Baton Passes To York Archaeological Trust At Huntington Stadium
As the final training sessions take place at the Huntington Stadium, athletes will hand over the baton – or perhaps more accurately, the trowel – to archaeologists from York Archaeological Trust this week, as explorations begin beneath the site of the new community stadium, hoping to uncover secrets of Roman York.
“This is a site that we know is of archaeological significance from aerial surveys and our own geophysical surveys of the ground,” comments lead archaeologist on the project, Ian Milsted. “This is one of two sites identified which we believe were the site of either encampments or training schemes for soldiers. We excavated the first ten years ago, and now this development will give us chance to explore the second.”
The dig will be led by the Trust’s archaeologists, but largely undertaken by volunteers, including students, local history enthusiasts and local residents getting dirt under their nails for the first time as part of an archaeological excavation. “This will be the site of the Community Stadium, so we’ve been working very closely with City of York Council to ensure that the community is involved in this stage of the process,” adds Ian. “All of our volunteer places have already been snapped up, but we will be welcoming visitors to the site each Friday from 11am to 3pm each week to see how the excavations are progressing.
Work will begin on removing the surface – including the turf and underlying sand and gravel – in the next week, with the first community archaeology sessions starting on Bank Holiday Monday (25 May). The community dig continues for four weeks, and the site will then be handed over to building contractors.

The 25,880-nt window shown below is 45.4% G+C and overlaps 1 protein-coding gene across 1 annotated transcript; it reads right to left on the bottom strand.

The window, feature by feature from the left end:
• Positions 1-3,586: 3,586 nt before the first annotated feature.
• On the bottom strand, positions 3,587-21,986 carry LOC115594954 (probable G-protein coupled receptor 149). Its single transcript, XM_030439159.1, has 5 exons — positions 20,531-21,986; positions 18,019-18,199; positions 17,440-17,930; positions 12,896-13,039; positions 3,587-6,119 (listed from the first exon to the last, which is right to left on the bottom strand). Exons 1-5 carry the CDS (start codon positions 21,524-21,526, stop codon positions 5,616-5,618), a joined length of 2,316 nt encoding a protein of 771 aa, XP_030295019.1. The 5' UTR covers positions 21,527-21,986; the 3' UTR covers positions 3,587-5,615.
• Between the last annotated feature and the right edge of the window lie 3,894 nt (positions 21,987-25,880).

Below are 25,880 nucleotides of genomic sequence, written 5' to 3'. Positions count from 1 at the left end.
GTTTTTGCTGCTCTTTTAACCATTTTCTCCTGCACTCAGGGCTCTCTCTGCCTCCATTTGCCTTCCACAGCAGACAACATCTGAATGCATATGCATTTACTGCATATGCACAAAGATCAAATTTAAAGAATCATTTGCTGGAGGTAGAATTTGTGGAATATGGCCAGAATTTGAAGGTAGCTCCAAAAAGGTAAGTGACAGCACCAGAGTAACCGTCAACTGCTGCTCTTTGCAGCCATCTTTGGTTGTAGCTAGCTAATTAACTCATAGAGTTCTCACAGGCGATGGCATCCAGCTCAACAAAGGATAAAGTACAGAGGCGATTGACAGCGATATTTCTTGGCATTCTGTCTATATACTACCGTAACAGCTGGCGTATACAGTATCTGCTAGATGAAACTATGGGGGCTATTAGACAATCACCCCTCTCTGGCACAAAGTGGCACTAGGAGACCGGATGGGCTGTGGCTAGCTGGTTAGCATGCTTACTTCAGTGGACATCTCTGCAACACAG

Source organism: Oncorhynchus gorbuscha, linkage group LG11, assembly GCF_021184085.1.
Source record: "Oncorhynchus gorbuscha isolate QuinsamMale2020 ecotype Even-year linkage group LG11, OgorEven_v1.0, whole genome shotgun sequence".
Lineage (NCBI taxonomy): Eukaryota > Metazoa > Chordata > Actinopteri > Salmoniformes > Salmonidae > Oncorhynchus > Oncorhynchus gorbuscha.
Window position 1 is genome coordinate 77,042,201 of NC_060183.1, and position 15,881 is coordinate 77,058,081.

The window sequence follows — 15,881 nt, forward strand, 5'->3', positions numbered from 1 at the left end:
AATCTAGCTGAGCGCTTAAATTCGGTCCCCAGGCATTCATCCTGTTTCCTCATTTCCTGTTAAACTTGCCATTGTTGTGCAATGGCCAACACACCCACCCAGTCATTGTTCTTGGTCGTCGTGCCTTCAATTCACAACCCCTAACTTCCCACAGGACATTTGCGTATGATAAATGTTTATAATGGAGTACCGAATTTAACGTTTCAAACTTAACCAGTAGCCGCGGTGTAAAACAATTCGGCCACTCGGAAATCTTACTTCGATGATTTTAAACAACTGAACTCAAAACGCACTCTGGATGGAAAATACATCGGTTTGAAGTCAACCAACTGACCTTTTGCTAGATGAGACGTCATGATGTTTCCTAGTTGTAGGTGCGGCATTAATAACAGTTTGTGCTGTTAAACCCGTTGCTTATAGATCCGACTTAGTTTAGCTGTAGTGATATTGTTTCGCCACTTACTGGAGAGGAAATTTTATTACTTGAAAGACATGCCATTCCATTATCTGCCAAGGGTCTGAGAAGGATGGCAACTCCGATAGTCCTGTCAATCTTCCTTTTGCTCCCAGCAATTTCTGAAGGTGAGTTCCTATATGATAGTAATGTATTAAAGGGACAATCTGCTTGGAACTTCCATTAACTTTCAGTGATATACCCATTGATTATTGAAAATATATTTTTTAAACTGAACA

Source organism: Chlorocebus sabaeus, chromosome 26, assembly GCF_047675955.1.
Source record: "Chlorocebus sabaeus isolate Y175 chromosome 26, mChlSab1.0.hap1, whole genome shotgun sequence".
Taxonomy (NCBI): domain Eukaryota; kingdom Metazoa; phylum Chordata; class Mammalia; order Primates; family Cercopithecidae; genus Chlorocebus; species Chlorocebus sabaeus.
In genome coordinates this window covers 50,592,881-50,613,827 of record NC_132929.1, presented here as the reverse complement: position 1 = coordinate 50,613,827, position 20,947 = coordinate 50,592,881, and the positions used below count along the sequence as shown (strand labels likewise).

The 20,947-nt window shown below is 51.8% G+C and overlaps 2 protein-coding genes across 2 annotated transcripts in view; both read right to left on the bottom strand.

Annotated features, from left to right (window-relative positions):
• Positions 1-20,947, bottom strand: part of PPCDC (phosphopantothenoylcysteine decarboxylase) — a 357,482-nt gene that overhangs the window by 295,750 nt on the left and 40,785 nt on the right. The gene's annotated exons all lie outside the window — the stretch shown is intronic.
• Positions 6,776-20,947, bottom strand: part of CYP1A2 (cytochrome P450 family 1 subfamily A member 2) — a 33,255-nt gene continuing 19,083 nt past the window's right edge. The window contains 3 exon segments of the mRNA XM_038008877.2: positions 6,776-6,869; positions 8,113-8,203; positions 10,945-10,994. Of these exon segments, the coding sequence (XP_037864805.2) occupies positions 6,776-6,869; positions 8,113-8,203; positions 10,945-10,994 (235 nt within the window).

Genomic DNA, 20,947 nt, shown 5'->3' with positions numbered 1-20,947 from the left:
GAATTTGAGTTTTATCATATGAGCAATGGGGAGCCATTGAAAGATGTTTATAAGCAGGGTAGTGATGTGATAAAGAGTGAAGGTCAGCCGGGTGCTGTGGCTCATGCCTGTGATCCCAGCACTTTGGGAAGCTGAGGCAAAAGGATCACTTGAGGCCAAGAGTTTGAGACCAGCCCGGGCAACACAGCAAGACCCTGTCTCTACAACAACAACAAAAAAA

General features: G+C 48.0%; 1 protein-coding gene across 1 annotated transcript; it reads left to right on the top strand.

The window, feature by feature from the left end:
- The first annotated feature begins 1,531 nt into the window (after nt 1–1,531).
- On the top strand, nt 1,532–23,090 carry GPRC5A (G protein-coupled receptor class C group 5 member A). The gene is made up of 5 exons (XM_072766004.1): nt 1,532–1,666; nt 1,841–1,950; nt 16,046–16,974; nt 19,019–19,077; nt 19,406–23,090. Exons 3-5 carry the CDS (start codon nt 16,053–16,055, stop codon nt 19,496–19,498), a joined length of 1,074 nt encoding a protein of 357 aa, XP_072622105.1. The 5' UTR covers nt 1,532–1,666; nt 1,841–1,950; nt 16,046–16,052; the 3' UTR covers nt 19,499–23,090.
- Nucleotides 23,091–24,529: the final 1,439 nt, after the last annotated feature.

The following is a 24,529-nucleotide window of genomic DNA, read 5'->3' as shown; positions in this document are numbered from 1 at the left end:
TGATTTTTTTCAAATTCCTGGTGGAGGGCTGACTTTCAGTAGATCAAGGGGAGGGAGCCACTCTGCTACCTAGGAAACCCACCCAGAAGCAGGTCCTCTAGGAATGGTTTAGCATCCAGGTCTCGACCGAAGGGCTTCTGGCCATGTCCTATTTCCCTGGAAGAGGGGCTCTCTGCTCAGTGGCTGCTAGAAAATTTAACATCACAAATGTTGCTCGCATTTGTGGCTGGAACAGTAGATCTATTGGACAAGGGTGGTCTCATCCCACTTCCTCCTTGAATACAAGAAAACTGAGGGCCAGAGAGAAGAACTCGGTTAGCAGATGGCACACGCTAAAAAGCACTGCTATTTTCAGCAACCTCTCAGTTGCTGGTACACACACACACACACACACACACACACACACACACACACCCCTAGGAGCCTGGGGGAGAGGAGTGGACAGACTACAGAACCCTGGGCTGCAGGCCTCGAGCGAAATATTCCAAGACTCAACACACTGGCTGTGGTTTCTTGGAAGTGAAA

If the suspicions of archaeologists are correct – that this was the site used by Roman soldiers for training – it could reveal more about York’s earliest period as a Roman barracks. “York was one of the most northern outposts of the Roman army, and this site could well have been where soldiers learned to build the marching camps which offered them protection during their campaigns in the north and during the building of Hadrian’s Wall. York’s land is boggy and difficult to work with, so it would have offered a challenging yet realistic example of what was to come during their border campaigns. There are similar, occupied encampments all the way up to the borders which show how the Roman soldiers put into practise what they learned in York during their early colonial times.”
The fact that the land may have been used for training 2000 years ago bodes well for its future, comments Tim Atkins, Project Manager of the York Community Stadium project at City of York Council.
“The new stadium will provide a home for a new generation of professional and amateur sportspeople, so it is a great thought that they will be honing their skills just a few metres above where their Roman forbearers would have done the same. We are fantastically lucky to have so much history on our doorstep – and below our feet – in York, particularly here, where new history will be made in the not too distant future.”
For live information about discoveries at the dig, please follow York Archaeological Trust on Twitter @digyorkstadium